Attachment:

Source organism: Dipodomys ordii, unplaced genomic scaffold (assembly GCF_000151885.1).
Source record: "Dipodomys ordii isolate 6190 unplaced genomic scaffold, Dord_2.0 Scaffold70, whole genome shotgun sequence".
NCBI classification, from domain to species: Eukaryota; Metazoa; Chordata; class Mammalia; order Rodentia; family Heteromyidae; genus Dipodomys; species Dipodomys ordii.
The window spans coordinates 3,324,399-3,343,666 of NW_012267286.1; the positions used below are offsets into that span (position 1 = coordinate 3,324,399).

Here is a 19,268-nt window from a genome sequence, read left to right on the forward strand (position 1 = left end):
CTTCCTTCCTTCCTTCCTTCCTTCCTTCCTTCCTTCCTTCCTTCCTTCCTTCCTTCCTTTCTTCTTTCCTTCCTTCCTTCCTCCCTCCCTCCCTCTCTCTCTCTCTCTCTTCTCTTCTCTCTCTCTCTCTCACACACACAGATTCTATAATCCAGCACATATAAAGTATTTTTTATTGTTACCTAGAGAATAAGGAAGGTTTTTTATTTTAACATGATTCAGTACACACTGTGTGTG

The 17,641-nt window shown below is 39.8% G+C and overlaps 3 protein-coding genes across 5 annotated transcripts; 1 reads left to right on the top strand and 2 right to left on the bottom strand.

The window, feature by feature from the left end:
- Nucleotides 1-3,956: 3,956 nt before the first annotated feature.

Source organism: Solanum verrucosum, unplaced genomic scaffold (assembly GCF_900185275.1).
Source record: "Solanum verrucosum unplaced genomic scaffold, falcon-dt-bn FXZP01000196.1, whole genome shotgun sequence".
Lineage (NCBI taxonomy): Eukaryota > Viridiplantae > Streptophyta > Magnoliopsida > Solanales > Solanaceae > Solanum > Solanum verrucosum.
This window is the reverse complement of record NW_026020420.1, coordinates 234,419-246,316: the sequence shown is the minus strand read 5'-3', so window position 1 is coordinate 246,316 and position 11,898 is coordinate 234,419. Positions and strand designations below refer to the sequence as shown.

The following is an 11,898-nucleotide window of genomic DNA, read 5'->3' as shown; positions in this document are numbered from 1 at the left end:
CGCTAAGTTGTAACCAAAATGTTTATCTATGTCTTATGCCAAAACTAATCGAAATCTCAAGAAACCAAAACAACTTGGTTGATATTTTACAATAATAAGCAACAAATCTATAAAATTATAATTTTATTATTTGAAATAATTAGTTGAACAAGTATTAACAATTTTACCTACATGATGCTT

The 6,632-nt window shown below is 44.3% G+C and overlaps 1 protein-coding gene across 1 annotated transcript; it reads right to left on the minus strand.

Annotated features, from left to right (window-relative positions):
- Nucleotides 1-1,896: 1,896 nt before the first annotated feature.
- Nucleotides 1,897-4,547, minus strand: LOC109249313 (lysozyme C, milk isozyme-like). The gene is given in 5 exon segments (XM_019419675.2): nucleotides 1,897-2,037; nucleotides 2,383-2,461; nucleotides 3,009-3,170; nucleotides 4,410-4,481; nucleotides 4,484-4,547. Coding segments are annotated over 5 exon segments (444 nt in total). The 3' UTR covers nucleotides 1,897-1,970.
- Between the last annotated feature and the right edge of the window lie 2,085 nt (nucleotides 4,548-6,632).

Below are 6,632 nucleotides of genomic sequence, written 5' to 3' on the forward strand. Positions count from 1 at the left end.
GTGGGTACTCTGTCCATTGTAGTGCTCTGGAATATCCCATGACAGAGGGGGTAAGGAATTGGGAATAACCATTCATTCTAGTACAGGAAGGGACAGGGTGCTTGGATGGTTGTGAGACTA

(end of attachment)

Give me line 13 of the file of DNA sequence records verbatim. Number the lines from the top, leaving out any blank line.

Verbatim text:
This window is the reverse complement of record NW_026020420.1, coordinates 234,419-246,316: the sequence shown is the minus strand read 5'-3', so window position 1 is coordinate 246,316 and position 11,898 is coordinate 234,419. Positions and strand designations below refer to the sequence as shown.